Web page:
Just becouse you play by ear does not mean you can't play it like the dots say you just have to hear it first.

When you play with people. You play with people ear or not. Every one has to be on the same page timming wise and cord wise. To play with people should be eazer if you play by ear.
acordiansam

Star
Star
 
Posts: 311
Joined: Tue Oct 21, 2014 2:45 pm

Re: learning to play the accordion by ear

Postby Stephen Hawkins » Fri Jan 29, 2016 11:24 am

Hello George,
I am very new to this forum, and to the Piano Accordion. As you may have read in my earlier posts, I played Clarinet in the 1960's. This was done entirely by ear, and I would add tunes to my repertoire as I went along. Familiarity with the instrument was the key which eventually opened the door to confident playing.
I have already suggested, elsewhere on this site, that novices in a region should get together to practice and to share information. This would be even better if more advanced players were to lend their time to such projects. This idea is not beyond the realms of possibility, though I confess that I have had no takers to date.
Accordion playing need not be done in isolation. In my mind, I picture people sitting at home and struggling with their instruments for lack of very basic help and advice. My experience of Accordion Clubs has not been particularly encouraging, and I feel that a "grass roots" movement would improve and expand the accordions appeal.
Elitism appears to be winning its battle against logic, and I wonder if anyone here wishes to address the matter. I am prepared to arrange the provision of a suitable venue in my region, but only if enough people want to get involved.
Please believe me, this is not an attack on established Accordion Clubs, but rather the identification of a problem which is looking for a solution.
Thank you for taking the time to read my post.
Kind Regards,
Stephen Hawkins.
Stephen Hawkins

Star
Star
 
Posts: 325
Joined: Mon Jan 25, 2016 11:59 pm
Location: Lancashire.

Re: learning to play the accordion by ear

Postby bocsa » Fri Jan 29, 2016 11:45 am

Stephen Hawkins wrote:(...)
I have already suggested, elsewhere on this site, that novices in a region should get together to practice and to share information. This would be even better if more advanced players were to lend their time to such projects. This idea is not beyond the realms of possibility, though I confess that I have had no takers to date.

You may get more interest if you include:

A link to elsewhere on this site

your location in your signature

add yourself here viewtopic.php?f=3&t=1480 if you haven't already done so

If you're of a certain age you might like to check your local U3A for accordion group(s) ... I found one 10 miles from me in Market Deeping :D
bocsa

Star
Star
 
Posts: 266
Joined: Sat May 11, 2013 9:48 am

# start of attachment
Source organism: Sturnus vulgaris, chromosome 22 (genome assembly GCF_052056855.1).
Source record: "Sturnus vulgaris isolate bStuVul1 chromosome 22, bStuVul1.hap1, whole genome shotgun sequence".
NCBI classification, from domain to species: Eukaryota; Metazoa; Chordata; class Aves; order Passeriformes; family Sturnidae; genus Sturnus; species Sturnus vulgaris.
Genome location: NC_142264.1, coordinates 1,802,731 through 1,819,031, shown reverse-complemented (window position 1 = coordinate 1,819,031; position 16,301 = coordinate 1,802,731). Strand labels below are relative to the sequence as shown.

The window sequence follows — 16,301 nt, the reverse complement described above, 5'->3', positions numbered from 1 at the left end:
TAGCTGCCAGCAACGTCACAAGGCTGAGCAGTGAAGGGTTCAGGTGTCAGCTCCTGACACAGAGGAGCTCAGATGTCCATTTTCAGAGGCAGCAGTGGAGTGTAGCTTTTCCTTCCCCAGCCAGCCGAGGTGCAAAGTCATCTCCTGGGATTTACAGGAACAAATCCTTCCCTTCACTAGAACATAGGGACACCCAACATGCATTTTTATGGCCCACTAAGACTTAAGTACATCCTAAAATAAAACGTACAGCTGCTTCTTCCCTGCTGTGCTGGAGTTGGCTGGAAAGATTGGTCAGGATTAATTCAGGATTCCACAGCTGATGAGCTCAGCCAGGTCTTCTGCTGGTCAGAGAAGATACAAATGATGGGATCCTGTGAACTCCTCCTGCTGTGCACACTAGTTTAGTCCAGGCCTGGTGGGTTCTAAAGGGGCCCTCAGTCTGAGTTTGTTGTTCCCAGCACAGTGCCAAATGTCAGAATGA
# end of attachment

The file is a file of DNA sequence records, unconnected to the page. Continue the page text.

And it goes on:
Location: West Anglia

Re: learning to play the accordion by ear

Postby Stephen Hawkins » Fri Jan 29, 2016 10:54 pm

Dear Bosca,

This is not an excuse, but I am not very good at providing the links you have suggested. (in fact, I don't really have a clue how to do it)
Brenda and I are involved with an organisation which comes under the umbrella of AGE UK, and which provides wide ranging services and activities for people of our age. I know that one of the organisers plays guitar at a Folk Club (not the one we go to) and will make some enquiries with her.
This may all amount to nothing, but I feel that a grass roots accordion club could provide beginners with a safe, pleasant and non-judgemental atmosphere in which to learn and practice. This would be made even better if a few improvers were to lend a little of their time in helping others to improve their skills.
As previously stated, I am not attacking established accordion clubs, nor am I trying to set up in opposition to them. My experience of one local accordion club leads me to believe that the needs of beginners are extremely low on their agenda, and that is the issue I am trying to highlight and address.
It is only my opinion, but I see a very definite need to stop and reverse the downward trend in accordion playing, and this will not be done in self-absorbed mutual appreciation societies. Accordion Clubs which fail to reach out and engage with potential players will ultimately cause the fossilisation of a great instrument.
I just don't want to sit through hours of tedium, listening to a virtuoso performance from an accordion player who is trying to show me how good and worthy he (or she) is. Perhaps, in time, I may wish to listen to such a recital but, for now, I want to work with other novices who are struggling to improve their skills.
The Piano Accordion deserves better advocates than it currently has, and I see little evidence of anyone reaching out to communities or community organisations. How many of the better players on here have ever approached a pensioner's or youth group? How many have contacted the military in order to inform people who are due to leave the service that they are welcome to join in? Stephen Hawkins.
Stephen Hawkins

Star
Star
 
Posts: 325
Joined: Mon Jan 25, 2016 11:59 pm
Location: Lancashire.

PreviousNext

Return to Teaching & Learning

Who is online

Users browsing this forum: No registered users and 2 guests